4. The Mission

Now, a word about the mission itself. Build an esprit de corps in your mission. It doesn’t matter which one it is or where it is. We were in Canada. I didn’t know anything about Canada, but I did a little reading. I found out that Canada was the only place the Prophet Joseph Smith ever went outside of his own country. That’s also where the early elders of the Church went to prepare for their mission to Great Britain. I let our missionaries know that. Sister Monson pointed out that Brigham Young went to Kingston, Ontario, and labored 30 days, walking through snow hip deep, and converted and baptized 40 people. I made sure our missionaries knew that. Parley P. Pratt, in answer to a referral, finding a man from England named John Taylor no more than 20 miles from Toronto, brought him into the Church, and he became the third President of the Church. All of those things we would weave into the history, the goals and the objectives of our missionaries.

5. The Mission President

Now, a word about mission presidents. Their philosophy is that of a teacher who says, “No one fails in my class.” They’re responsible for the missionaries’ success. Every missionary wants success, and the mission president shows him how to achieve success.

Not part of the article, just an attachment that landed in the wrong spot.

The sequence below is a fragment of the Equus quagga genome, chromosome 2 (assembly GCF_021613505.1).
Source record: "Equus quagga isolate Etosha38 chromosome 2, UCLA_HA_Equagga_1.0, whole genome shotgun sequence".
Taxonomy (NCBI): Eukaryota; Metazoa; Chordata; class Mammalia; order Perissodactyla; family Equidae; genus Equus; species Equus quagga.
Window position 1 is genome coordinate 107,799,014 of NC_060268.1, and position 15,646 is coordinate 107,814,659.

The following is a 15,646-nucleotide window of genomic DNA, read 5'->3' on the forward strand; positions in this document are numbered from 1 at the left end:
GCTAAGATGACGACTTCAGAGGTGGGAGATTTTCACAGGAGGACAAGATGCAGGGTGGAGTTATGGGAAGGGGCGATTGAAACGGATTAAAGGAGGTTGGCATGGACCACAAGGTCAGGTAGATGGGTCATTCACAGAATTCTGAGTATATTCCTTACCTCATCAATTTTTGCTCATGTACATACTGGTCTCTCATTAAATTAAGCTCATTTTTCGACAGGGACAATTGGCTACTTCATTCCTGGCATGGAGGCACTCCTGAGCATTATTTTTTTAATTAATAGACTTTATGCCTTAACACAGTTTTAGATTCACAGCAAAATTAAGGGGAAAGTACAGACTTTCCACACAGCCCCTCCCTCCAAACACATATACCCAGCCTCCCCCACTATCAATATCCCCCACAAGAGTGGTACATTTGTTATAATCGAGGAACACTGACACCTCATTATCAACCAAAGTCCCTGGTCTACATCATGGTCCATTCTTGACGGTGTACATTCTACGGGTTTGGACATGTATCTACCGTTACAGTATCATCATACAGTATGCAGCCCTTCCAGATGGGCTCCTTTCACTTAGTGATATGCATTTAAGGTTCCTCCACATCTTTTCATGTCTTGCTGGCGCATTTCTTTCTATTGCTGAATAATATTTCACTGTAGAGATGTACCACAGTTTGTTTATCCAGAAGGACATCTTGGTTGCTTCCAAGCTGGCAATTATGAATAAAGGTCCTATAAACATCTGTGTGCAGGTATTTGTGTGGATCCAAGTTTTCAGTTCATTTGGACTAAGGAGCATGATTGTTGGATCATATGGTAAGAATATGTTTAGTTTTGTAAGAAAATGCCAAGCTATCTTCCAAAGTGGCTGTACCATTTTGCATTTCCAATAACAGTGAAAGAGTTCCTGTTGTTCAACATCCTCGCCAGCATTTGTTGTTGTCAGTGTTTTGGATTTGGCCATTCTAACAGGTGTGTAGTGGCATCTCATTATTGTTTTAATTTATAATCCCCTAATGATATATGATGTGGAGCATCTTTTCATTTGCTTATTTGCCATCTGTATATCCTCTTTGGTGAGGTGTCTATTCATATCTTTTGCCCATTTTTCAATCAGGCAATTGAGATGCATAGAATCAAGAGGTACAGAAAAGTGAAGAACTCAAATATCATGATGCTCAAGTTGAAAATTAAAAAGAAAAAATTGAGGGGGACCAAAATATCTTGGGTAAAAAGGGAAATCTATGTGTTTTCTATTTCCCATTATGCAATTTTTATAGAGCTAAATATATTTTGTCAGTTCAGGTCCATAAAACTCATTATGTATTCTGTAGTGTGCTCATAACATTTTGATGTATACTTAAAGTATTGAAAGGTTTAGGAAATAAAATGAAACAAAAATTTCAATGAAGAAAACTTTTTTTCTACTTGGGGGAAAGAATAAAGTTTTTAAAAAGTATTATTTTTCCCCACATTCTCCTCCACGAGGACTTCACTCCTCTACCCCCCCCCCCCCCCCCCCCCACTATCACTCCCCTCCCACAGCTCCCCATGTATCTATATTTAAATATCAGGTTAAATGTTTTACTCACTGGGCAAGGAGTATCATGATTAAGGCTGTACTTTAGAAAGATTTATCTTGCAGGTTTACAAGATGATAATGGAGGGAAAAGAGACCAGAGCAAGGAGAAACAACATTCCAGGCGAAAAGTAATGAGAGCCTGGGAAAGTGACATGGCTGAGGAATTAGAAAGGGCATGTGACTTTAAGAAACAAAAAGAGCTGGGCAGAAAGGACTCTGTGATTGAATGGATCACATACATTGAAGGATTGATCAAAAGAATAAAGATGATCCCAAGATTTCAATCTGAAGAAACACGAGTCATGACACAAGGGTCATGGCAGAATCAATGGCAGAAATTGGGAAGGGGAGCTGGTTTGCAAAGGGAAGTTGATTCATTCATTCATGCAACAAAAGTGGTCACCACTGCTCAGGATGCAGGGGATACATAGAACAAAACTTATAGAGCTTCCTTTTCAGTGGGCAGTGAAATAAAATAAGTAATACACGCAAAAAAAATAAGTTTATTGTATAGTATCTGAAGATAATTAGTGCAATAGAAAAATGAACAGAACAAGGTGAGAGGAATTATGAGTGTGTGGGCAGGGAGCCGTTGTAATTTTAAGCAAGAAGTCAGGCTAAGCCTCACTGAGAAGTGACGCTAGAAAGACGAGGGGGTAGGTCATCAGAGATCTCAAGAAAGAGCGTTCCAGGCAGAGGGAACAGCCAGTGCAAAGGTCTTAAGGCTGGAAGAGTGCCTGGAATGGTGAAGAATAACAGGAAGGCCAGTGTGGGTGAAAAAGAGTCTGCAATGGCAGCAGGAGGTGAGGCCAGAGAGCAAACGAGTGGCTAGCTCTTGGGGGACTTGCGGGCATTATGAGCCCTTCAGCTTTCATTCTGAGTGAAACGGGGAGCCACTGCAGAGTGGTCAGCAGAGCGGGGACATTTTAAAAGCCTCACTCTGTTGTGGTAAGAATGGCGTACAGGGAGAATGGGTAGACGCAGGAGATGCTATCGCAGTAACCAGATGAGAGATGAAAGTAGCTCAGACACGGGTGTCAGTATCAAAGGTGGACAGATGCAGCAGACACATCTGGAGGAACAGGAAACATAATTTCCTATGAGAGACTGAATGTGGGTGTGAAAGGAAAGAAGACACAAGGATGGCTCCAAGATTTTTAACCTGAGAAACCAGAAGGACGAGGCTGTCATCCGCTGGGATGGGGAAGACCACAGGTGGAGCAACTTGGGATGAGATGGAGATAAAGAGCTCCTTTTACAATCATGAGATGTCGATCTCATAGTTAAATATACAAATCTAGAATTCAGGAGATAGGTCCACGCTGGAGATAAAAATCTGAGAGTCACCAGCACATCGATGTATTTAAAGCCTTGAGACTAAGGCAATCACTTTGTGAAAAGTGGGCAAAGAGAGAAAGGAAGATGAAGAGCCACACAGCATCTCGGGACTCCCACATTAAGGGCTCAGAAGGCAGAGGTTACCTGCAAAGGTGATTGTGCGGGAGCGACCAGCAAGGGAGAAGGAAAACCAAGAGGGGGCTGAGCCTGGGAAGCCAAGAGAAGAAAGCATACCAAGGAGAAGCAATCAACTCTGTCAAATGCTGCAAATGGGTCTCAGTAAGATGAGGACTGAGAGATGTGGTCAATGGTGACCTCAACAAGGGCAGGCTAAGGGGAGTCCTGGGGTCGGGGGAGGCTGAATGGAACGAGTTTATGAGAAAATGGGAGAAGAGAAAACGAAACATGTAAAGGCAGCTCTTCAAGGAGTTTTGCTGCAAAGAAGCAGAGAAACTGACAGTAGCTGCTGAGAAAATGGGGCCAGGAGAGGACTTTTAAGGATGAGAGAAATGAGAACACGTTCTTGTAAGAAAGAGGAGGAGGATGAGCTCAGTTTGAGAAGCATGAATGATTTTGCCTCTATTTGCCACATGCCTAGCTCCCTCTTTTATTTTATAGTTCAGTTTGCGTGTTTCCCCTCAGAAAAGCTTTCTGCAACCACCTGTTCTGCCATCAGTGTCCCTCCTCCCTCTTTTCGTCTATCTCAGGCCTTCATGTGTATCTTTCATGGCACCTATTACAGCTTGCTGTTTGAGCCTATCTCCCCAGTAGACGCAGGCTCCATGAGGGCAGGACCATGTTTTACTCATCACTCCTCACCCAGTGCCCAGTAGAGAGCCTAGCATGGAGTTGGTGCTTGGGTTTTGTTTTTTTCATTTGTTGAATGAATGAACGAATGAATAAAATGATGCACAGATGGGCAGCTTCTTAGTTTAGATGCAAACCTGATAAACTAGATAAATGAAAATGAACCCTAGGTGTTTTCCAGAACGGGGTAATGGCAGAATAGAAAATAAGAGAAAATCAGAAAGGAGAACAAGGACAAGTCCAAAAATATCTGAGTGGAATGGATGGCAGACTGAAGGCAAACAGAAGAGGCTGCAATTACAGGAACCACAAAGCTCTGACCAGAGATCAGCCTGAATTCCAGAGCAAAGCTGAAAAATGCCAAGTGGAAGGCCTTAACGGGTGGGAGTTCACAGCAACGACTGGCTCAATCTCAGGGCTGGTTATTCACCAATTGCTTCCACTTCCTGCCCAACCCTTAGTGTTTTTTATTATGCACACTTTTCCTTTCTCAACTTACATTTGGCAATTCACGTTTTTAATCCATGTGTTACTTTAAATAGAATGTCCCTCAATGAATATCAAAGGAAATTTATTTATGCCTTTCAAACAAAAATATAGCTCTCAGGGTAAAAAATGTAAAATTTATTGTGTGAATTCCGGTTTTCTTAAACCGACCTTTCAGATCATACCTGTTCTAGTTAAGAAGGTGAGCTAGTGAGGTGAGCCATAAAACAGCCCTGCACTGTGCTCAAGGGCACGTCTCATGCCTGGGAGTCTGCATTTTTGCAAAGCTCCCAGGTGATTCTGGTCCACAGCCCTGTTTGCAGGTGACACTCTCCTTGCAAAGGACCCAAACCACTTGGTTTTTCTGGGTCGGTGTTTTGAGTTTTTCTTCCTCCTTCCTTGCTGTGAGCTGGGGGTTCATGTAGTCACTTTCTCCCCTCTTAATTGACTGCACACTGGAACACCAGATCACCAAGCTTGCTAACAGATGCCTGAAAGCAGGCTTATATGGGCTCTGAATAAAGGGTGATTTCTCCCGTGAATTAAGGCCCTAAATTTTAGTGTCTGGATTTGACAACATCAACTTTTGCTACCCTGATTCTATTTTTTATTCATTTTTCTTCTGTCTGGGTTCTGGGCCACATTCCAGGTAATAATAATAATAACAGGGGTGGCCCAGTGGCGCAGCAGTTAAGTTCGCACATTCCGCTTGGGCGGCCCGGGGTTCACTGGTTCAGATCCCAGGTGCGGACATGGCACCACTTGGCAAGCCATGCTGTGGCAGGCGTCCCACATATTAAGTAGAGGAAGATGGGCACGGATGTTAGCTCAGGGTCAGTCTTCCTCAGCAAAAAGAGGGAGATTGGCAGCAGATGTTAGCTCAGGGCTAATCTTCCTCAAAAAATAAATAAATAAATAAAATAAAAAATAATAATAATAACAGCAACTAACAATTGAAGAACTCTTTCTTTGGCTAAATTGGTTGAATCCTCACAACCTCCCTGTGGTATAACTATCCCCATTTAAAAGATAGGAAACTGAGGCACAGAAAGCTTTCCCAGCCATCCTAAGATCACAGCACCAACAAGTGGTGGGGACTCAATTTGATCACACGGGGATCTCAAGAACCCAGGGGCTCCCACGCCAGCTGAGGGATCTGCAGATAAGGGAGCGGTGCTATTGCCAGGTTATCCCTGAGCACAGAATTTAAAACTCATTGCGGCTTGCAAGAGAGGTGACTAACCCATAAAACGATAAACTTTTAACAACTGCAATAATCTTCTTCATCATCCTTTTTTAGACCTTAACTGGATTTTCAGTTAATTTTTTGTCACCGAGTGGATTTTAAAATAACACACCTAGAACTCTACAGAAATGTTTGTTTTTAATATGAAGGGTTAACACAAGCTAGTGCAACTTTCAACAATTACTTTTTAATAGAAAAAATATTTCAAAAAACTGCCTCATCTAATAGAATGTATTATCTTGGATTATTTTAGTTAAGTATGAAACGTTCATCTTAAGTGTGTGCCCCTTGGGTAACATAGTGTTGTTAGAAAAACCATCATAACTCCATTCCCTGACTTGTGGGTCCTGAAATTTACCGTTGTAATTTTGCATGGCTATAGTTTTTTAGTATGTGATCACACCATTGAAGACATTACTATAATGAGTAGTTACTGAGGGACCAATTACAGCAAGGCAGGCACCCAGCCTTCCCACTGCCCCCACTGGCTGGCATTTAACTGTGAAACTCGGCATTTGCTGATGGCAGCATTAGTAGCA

He helps each missionary to work, but more significant yet, he helps each one to work effectively so that the kingdom of God will grow under his inspired direction.

Remember: “I am with you alway,” said the Lord (Matthew 28:20). In addition, the great promise found in the 84th section of the Doctrine and Covenants is yours: “I will go before your face. I will be on your right hand and on your left, and my Spirit shall be in your hearts, and mine angels round about you, to bear you up” (v. 88).

See True to the Faith, pp. 104–6, or online at the Gospel Library on www.lds.org.

Feed My Sheep by Cory Kamille

Photograph by Welden Andersen

Members help convince investigators and strengthen new members (right). (Photograph by Steve Bunderson)

Missions can have an espirit de corps. In Canada we made sure our missionaries knew that they were in the place where Parley P. Pratt had converted John Taylor (far right). (Illustration by Paul Mann)

Mission presidents show missionaries how to achieve success (bottom right). (Photograph by Steve Bunderson)